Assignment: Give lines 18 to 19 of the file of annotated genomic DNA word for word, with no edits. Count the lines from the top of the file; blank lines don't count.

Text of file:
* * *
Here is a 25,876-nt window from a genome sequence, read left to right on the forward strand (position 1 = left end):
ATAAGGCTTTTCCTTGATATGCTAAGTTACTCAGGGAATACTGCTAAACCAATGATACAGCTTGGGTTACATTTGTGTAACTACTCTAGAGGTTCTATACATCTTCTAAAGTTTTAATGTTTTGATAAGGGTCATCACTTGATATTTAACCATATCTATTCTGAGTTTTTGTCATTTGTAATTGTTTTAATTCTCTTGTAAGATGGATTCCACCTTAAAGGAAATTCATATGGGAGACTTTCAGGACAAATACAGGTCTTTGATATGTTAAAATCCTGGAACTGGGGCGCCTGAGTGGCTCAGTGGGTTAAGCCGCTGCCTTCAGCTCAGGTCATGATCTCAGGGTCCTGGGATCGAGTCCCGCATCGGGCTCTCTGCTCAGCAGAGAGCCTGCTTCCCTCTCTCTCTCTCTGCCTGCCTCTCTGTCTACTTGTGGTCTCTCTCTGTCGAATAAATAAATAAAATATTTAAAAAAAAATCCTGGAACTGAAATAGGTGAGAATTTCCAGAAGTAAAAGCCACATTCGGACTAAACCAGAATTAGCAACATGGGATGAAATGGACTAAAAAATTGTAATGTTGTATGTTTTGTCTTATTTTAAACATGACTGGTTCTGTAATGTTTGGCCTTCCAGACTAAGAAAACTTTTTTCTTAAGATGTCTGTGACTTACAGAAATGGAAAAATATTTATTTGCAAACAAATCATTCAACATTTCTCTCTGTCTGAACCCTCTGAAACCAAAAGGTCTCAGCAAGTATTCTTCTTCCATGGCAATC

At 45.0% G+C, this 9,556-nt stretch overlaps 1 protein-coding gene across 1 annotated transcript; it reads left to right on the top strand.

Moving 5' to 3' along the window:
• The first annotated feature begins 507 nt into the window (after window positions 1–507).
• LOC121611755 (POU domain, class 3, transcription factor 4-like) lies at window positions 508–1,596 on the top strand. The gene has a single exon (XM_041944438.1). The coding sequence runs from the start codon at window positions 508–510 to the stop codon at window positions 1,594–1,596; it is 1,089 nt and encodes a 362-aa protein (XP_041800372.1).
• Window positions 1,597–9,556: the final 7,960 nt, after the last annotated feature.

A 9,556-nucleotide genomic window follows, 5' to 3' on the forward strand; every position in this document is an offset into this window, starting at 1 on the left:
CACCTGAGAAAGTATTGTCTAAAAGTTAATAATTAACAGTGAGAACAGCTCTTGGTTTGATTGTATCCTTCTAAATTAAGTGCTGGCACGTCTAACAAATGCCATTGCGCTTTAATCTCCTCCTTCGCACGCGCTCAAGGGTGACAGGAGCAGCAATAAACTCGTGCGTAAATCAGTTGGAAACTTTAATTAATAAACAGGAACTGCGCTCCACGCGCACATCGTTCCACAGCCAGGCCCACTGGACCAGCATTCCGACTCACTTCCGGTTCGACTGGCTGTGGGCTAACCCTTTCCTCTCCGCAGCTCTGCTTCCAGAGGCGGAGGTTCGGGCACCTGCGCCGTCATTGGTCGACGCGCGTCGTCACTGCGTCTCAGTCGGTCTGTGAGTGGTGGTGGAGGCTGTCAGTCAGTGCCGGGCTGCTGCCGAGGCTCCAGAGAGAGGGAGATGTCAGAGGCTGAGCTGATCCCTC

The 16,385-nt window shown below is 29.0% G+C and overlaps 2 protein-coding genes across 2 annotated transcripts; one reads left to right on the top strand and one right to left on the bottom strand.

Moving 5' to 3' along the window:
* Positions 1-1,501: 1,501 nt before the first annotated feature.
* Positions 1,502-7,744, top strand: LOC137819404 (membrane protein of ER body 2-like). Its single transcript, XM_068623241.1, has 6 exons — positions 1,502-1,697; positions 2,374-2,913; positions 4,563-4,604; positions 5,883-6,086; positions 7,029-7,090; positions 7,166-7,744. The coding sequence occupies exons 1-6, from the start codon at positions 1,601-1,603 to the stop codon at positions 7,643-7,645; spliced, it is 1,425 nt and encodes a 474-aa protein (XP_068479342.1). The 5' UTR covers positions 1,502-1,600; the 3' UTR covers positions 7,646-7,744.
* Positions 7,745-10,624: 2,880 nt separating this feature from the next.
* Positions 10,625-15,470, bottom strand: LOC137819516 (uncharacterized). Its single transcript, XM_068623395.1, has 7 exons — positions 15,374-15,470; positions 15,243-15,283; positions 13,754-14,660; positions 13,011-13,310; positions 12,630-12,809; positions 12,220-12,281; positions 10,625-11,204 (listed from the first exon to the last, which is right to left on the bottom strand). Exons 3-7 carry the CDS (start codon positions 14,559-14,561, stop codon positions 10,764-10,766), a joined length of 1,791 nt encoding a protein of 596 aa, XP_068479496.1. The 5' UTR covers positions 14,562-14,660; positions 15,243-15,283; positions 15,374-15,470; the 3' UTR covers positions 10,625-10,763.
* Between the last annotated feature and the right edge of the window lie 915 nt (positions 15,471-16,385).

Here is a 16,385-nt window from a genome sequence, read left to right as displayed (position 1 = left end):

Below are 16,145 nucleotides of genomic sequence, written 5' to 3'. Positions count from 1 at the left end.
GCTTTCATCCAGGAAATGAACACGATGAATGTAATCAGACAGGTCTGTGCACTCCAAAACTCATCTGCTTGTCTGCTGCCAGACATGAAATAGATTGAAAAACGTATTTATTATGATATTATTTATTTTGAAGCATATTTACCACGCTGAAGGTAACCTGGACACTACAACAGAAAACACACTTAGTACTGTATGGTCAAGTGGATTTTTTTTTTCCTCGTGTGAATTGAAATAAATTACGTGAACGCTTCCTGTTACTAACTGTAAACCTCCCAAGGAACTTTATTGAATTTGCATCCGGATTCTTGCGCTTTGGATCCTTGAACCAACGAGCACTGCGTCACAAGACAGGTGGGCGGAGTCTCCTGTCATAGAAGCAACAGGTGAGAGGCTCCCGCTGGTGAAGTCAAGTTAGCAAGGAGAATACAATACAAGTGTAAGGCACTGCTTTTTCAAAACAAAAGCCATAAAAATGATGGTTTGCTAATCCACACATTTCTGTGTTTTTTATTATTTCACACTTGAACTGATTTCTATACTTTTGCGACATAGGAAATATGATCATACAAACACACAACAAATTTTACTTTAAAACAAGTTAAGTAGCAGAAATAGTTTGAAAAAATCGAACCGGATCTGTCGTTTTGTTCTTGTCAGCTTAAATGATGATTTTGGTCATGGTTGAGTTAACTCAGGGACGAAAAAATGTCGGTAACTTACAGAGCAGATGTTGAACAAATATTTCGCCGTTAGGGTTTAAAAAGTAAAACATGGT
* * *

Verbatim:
Below are 16,145 nucleotides of genomic sequence, written 5' to 3'. Positions count from 1 at the left end.
GCTTTCATCCAGGAAATGAACACGATGAATGTAATCAGACAGGTCTGTGCACTCCAAAACTCATCTGCTTGTCTGCTGCCAGACATGAAATAGATTGAAAAACGTATTTATTATGATATTATTTATTTTGAAGCATATTTACCACGCTGAAGGTAACCTGGACACTACAACAGAAAACACACTTAGTACTGTATGGTCAAGTGGATTTTTTTTTTCCTCGTGTGAATTGAAATAAATTACGTGAACGCTTCCTGTTACTAACTGTAAACCTCCCAAGGAACTTTATTGAATTTGCATCCGGATTCTTGCGCTTTGGATCCTTGAACCAACGAGCACTGCGTCACAAGACAGGTGGGCGGAGTCTCCTGTCATAGAAGCAACAGGTGAGAGGCTCCCGCTGGTGAAGTCAAGTTAGCAAGGAGAATACAATACAAGTGTAAGGCACTGCTTTTTCAAAACAAAAGCCATAAAAATGATGGTTTGCTAATCCACACATTTCTGTGTTTTTTATTATTTCACACTTGAACTGATTTCTATACTTTTGCGACATAGGAAATATGATCATACAAACACACAACAAATTTTACTTTAAAACAAGTTAAGTAGCAGAAATAGTTTGAAAAAATCGAACCGGATCTGTCGTTTTGTTCTTGTCAGCTTAAATGATGATTTTGGTCATGGTTGAGTTAACTCAGGGACGAAAAAATGTCGGTAACTTACAGAGCAGATGTTGAACAAATATTTCGCCGTTAGGGTTTAAAAAGTAAAACATGGT